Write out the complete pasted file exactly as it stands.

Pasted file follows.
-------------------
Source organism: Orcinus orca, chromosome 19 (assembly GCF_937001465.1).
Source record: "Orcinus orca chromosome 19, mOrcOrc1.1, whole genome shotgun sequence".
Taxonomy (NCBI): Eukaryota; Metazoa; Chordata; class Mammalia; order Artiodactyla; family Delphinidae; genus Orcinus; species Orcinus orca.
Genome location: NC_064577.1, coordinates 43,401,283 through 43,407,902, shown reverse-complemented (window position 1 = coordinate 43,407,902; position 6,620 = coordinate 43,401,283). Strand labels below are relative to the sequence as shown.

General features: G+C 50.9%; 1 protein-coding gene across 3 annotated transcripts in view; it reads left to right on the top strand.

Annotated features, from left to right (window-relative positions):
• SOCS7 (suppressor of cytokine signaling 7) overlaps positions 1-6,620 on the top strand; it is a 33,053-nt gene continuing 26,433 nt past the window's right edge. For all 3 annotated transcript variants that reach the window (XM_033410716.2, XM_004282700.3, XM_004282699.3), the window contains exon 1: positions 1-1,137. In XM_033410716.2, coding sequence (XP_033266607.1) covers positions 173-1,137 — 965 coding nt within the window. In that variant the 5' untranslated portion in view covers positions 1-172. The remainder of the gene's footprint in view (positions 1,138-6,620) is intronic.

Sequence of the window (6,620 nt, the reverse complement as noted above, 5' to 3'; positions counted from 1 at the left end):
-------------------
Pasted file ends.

Source organism: Orcinus orca, chromosome 19 (assembly GCF_937001465.1).
Source record: "Orcinus orca chromosome 19, mOrcOrc1.1, whole genome shotgun sequence".
Taxonomy (NCBI): Eukaryota; Metazoa; Chordata; class Mammalia; order Artiodactyla; family Delphinidae; genus Orcinus; species Orcinus orca.
Genome location: NC_064577.1, coordinates 43,401,283 through 43,407,902, shown reverse-complemented (window position 1 = coordinate 43,407,902; position 6,620 = coordinate 43,401,283). Strand labels below are relative to the sequence as shown.

General features: G+C 50.9%; 1 protein-coding gene across 3 annotated transcripts in view; it reads left to right on the top strand.

Annotated features, from left to right (window-relative positions):
• SOCS7 (suppressor of cytokine signaling 7) overlaps positions 1-6,620 on the top strand; it is a 33,053-nt gene continuing 26,433 nt past the window's right edge. For all 3 annotated transcript variants that reach the window (XM_033410716.2, XM_004282700.3, XM_004282699.3), the window contains exon 1: positions 1-1,137. In XM_033410716.2, coding sequence (XP_033266607.1) covers positions 173-1,137 — 965 coding nt within the window. In that variant the 5' untranslated portion in view covers positions 1-172. The remainder of the gene's footprint in view (positions 1,138-6,620) is intronic.

Sequence of the window (6,620 nt, the reverse complement as noted above, 5' to 3'; positions counted from 1 at the left end):